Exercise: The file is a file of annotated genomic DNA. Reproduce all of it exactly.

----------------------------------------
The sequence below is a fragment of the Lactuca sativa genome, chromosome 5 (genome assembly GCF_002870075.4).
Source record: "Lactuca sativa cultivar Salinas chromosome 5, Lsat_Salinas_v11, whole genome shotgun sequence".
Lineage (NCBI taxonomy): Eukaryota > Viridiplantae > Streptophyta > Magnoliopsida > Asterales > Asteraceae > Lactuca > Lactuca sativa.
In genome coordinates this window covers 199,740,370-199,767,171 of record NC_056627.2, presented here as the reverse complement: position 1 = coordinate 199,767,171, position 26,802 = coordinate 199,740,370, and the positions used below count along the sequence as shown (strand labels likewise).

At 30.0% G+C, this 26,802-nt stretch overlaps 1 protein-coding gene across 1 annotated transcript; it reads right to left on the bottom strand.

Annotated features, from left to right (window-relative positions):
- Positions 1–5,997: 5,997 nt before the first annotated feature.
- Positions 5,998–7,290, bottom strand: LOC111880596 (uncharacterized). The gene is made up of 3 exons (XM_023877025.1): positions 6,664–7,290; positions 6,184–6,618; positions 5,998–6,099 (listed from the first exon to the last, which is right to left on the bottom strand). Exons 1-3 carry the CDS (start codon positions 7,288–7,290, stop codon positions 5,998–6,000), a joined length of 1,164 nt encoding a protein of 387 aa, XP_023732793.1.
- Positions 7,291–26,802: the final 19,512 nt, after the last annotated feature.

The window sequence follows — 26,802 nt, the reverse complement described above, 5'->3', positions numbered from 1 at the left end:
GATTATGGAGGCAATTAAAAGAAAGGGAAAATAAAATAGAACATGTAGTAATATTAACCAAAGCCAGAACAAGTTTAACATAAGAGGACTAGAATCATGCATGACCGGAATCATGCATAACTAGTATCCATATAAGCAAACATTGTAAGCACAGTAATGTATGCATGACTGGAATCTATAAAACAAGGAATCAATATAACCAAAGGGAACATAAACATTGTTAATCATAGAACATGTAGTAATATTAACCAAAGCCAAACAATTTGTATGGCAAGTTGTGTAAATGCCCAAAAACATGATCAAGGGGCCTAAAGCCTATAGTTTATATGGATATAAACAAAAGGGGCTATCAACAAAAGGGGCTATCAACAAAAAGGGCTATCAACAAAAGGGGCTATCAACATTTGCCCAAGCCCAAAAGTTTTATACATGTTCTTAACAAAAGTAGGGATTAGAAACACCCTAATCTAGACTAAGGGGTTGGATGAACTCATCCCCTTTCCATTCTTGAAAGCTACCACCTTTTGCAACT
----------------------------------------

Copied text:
The sequence below is a fragment of the Lactuca sativa genome, chromosome 5 (genome assembly GCF_002870075.4).
Source record: "Lactuca sativa cultivar Salinas chromosome 5, Lsat_Salinas_v11, whole genome shotgun sequence".
Lineage (NCBI taxonomy): Eukaryota > Viridiplantae > Streptophyta > Magnoliopsida > Asterales > Asteraceae > Lactuca > Lactuca sativa.
In genome coordinates this window covers 199,740,370-199,767,171 of record NC_056627.2, presented here as the reverse complement: position 1 = coordinate 199,767,171, position 26,802 = coordinate 199,740,370, and the positions used below count along the sequence as shown (strand labels likewise).

At 30.0% G+C, this 26,802-nt stretch overlaps 1 protein-coding gene across 1 annotated transcript; it reads right to left on the bottom strand.

Annotated features, from left to right (window-relative positions):
- Positions 1–5,997: 5,997 nt before the first annotated feature.
- Positions 5,998–7,290, bottom strand: LOC111880596 (uncharacterized). The gene is made up of 3 exons (XM_023877025.1): positions 6,664–7,290; positions 6,184–6,618; positions 5,998–6,099 (listed from the first exon to the last, which is right to left on the bottom strand). Exons 1-3 carry the CDS (start codon positions 7,288–7,290, stop codon positions 5,998–6,000), a joined length of 1,164 nt encoding a protein of 387 aa, XP_023732793.1.
- Positions 7,291–26,802: the final 19,512 nt, after the last annotated feature.

The window sequence follows — 26,802 nt, the reverse complement described above, 5'->3', positions numbered from 1 at the left end:
GATTATGGAGGCAATTAAAAGAAAGGGAAAATAAAATAGAACATGTAGTAATATTAACCAAAGCCAGAACAAGTTTAACATAAGAGGACTAGAATCATGCATGACCGGAATCATGCATAACTAGTATCCATATAAGCAAACATTGTAAGCACAGTAATGTATGCATGACTGGAATCTATAAAACAAGGAATCAATATAACCAAAGGGAACATAAACATTGTTAATCATAGAACATGTAGTAATATTAACCAAAGCCAAACAATTTGTATGGCAAGTTGTGTAAATGCCCAAAAACATGATCAAGGGGCCTAAAGCCTATAGTTTATATGGATATAAACAAAAGGGGCTATCAACAAAAGGGGCTATCAACAAAAAGGGCTATCAACAAAAGGGGCTATCAACATTTGCCCAAGCCCAAAAGTTTTATACATGTTCTTAACAAAAGTAGGGATTAGAAACACCCTAATCTAGACTAAGGGGTTGGATGAACTCATCCCCTTTCCATTCTTGAAAGCTACCACCTTTTGCAACT